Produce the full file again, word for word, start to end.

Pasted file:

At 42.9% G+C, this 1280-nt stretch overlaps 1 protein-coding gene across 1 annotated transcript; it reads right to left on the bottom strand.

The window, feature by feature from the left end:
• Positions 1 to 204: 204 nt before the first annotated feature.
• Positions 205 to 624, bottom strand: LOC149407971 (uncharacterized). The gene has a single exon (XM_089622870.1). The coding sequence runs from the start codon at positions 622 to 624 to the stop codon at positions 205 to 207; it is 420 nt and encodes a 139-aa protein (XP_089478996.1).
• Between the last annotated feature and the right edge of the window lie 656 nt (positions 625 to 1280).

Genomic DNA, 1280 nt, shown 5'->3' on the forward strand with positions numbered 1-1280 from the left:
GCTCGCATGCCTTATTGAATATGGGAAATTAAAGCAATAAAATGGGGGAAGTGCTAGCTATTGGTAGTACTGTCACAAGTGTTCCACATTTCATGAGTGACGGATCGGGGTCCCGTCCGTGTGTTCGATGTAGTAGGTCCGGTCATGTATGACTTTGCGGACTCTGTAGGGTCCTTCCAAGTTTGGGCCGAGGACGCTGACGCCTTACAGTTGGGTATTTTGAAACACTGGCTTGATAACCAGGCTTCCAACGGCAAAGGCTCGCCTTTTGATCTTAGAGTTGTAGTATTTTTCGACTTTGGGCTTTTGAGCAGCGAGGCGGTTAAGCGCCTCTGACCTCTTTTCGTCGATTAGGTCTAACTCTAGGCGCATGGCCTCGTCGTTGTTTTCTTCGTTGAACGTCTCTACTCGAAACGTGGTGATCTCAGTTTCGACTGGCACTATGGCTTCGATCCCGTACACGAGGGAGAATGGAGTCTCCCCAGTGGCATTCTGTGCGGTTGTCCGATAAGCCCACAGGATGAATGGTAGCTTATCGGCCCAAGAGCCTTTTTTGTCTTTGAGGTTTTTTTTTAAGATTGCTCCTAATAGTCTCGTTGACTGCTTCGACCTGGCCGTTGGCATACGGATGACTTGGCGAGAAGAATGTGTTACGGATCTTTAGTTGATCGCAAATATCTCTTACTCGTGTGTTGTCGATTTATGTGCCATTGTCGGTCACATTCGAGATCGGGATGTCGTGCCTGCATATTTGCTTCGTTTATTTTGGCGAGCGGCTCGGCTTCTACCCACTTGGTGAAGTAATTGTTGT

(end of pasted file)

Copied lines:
At 42.9% G+C, this 1280-nt stretch overlaps 1 protein-coding gene across 1 annotated transcript; it reads right to left on the bottom strand.

The window, feature by feature from the left end:
• Positions 1 to 204: 204 nt before the first annotated feature.
• Positions 205 to 624, bottom strand: LOC149407971 (uncharacterized). The gene has a single exon (XM_089622870.1). The coding sequence runs from the start codon at positions 622 to 624 to the stop codon at positions 205 to 207; it is 420 nt and encodes a 139-aa protein (XP_089478996.1).
• Between the last annotated feature and the right edge of the window lie 656 nt (positions 625 to 1280).

Genomic DNA, 1280 nt, shown 5'->3' on the forward strand with positions numbered 1-1280 from the left:
GCTCGCATGCCTTATTGAATATGGGAAATTAAAGCAATAAAATGGGGGAAGTGCTAGCTATTGGTAGTACTGTCACAAGTGTTCCACATTTCATGAGTGACGGATCGGGGTCCCGTCCGTGTGTTCGATGTAGTAGGTCCGGTCATGTATGACTTTGCGGACTCTGTAGGGTCCTTCCAAGTTTGGGCCGAGGACGCTGACGCCTTACAGTTGGGTATTTTGAAACACTGGCTTGATAACCAGGCTTCCAACGGCAAAGGCTCGCCTTTTGATCTTAGAGTTGTAGTATTTTTCGACTTTGGGCTTTTGAGCAGCGAGGCGGTTAAGCGCCTCTGACCTCTTTTCGTCGATTAGGTCTAACTCTAGGCGCATGGCCTCGTCGTTGTTTTCTTCGTTGAACGTCTCTACTCGAAACGTGGTGATCTCAGTTTCGACTGGCACTATGGCTTCGATCCCGTACACGAGGGAGAATGGAGTCTCCCCAGTGGCATTCTGTGCGGTTGTCCGATAAGCCCACAGGATGAATGGTAGCTTATCGGCCCAAGAGCCTTTTTTGTCTTTGAGGTTTTTTTTTAAGATTGCTCCTAATAGTCTCGTTGACTGCTTCGACCTGGCCGTTGGCATACGGATGACTTGGCGAGAAGAATGTGTTACGGATCTTTAGTTGATCGCAAATATCTCTTACTCGTGTGTTGTCGATTTATGTGCCATTGTCGGTCACATTCGAGATCGGGATGTCGTGCCTGCATATTTGCTTCGTTTATTTTGGCGAGCGGCTCGGCTTCTACCCACTTGGTGAAGTAATTGTTGT